SEC is awarding $25,000 under the SEC whistleblower program. The award will be split among three
whistleblowers who reported fraud by a hedge fund and its CEO/manager.
Whistleblowers and their lawyers have been waiting to see whether the SEC
will live up to its promise to reward people who report securities fraud
that cheats stockholders. The SEC is hardly breaking any records for the
number of awards it has handed out – this award is just the second
one the SEC has made since Congress strengthened the SEC whistleblower
provisions in 2010.
In this case, the three whistleblowers – who were not identified
— gave the SEC information about securities violations by Locust
Offshore Management and its CEO, Andrey C. Hicks. While the three tipsters
are splitting something slightly north of $25,000 right now, the SEC Office
of the Whistleblower has said that the three ultimately will split $125,000
for reporting the corporate fraud by Locust Offshore and Hicks.
It would be easy for whistleblowers to be discouraged by the fact that
the pace at which the SEC is handing out awards is so painfully slow.
However, two things give me hope that the SEC is quite serious about its
First, it was telling that the August 30th press release was the second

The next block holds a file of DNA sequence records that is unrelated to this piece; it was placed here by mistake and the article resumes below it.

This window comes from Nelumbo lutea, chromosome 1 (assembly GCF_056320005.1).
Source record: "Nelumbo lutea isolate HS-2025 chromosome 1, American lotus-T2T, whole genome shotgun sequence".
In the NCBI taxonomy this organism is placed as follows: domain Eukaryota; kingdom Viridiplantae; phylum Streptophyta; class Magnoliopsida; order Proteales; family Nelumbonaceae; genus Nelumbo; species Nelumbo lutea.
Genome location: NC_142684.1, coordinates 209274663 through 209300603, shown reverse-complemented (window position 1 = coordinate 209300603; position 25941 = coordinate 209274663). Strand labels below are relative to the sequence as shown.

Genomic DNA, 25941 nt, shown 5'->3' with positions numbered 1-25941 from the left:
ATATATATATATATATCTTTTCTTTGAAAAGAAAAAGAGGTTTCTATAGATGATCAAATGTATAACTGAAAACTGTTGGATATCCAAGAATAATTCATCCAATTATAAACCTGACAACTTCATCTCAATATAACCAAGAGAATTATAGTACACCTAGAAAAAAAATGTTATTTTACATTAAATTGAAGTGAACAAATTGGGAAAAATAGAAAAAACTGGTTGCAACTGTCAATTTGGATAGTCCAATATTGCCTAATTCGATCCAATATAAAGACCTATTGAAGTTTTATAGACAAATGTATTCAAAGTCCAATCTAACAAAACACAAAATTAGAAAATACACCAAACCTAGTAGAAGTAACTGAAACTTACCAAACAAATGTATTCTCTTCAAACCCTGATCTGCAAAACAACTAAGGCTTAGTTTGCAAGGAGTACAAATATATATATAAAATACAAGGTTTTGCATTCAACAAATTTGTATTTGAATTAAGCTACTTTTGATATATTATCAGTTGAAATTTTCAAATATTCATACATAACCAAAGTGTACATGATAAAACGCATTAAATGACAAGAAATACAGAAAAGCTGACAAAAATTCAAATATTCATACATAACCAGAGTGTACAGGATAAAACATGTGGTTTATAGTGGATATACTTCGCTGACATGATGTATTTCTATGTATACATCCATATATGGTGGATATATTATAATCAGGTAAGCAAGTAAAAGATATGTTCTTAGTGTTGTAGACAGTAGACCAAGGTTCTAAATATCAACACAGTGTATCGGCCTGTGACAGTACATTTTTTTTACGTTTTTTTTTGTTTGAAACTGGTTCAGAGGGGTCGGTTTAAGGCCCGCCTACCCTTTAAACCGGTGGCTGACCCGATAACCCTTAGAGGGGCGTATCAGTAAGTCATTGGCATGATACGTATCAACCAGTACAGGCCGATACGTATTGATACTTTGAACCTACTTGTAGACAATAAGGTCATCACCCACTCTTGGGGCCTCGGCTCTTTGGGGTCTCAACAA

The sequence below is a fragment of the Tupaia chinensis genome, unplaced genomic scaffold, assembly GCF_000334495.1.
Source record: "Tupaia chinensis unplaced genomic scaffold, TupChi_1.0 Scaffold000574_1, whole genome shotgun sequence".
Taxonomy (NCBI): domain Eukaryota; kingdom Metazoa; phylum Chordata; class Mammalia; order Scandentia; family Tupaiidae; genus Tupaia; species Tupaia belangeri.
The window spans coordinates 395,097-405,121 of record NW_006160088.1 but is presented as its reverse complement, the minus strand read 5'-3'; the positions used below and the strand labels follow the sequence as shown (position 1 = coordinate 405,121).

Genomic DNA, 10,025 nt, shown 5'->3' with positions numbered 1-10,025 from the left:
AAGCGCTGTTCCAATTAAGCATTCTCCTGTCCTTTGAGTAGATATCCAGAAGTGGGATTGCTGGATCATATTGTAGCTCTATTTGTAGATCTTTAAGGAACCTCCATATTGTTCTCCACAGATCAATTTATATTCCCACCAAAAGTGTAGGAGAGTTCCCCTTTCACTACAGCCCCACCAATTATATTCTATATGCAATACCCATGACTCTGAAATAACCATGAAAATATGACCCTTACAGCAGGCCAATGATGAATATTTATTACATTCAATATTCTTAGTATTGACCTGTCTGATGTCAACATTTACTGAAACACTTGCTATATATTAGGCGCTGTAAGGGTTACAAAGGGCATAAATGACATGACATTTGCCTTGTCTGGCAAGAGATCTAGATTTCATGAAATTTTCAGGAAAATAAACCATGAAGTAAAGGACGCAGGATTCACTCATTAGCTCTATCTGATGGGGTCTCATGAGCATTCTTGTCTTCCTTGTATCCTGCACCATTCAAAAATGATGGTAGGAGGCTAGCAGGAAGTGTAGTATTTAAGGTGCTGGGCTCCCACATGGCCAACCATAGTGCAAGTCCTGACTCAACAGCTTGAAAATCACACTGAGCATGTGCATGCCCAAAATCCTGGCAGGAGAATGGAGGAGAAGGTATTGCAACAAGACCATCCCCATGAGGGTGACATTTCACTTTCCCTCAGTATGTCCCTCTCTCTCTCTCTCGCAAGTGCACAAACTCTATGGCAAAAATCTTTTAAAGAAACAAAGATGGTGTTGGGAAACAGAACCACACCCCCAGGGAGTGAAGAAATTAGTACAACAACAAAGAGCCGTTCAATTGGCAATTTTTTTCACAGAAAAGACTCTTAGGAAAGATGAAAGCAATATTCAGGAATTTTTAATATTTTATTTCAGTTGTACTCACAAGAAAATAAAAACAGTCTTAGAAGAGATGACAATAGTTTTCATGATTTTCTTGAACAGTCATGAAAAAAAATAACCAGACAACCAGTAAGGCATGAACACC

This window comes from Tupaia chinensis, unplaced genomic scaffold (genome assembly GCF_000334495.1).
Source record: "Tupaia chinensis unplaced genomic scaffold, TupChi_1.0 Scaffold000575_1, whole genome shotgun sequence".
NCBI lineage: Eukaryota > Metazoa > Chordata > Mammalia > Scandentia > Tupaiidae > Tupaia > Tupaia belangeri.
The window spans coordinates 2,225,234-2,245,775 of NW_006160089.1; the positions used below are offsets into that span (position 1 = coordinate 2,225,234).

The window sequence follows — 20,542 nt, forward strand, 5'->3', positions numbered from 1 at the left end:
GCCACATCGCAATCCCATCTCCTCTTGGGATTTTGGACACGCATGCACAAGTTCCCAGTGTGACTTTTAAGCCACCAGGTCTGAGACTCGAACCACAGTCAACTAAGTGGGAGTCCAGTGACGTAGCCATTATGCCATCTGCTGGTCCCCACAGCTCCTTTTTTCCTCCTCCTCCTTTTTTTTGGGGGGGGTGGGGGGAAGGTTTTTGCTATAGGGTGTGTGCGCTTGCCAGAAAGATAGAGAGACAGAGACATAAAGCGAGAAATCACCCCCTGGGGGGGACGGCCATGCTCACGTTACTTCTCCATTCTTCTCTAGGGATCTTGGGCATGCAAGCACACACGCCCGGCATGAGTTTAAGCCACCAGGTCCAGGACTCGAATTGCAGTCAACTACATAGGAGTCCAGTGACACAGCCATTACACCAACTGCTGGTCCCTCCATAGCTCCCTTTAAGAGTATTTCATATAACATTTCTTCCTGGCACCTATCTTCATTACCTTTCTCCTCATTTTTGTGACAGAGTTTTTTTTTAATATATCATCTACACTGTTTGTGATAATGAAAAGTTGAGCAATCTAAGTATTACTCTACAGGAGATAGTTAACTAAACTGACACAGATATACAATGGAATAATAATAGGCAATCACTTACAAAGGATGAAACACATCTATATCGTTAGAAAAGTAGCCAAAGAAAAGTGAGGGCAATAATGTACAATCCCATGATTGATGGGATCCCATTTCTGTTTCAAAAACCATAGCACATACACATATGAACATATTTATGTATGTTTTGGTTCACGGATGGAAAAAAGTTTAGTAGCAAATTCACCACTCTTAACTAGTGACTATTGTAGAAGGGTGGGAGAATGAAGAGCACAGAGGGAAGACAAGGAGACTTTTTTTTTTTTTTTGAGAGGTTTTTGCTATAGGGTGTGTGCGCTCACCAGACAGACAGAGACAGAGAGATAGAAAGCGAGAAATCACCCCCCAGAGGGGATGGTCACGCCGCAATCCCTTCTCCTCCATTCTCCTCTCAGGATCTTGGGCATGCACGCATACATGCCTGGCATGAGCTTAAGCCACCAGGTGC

that the SEC has given out for this one award. It issued one press release
in June, when it decided to give the whistleblowers 15%, and then made
this second statement when it actually paid the trio the first installment
of the money that they will receive. Even if the pace of the awards has
been slow, the fact that the SEC is touting this award suggests to me
that it is eager to convince whistleblowers and their lawyers that it
is serious about rewarding insiders who are willing to step forward to
help the SEC stop securities fraud.
Second, last fall I attended a conference for attorneys who represent whistleblowers.
Sean McKessy, head of the SEC Office of the Whistleblower, came to talk
to our group. I wrote a blog entry about what Mr. McKessy said,
SEC’s Whistleblower Program: One Year, One Award, and Three Thousand
Tips Later. He reported that the public would see the number of awards increase as
the SEC had time to finish evaluating the tips that had come in. Once
these tips worked their way through the system, he said, rewards would
become more frequent. McKessy struck me as very serious and dedicated
to the task of using whistleblower’s tips to stop the securities
fraud that has helped undermine our economy in the last few years.
With McKessy fully committed to the whistleblower program, I am optimistic
that we will see the SEC making a number of awards to securities whistleblowers
over the next few months. No doubt McKessy would like to have more awards
he could point to as evidence that the SEC is taking whistleblower tips
seriously, but I believe he has set up the framework for a strong program,
and we will soon see the SEC stopping securities fraud results.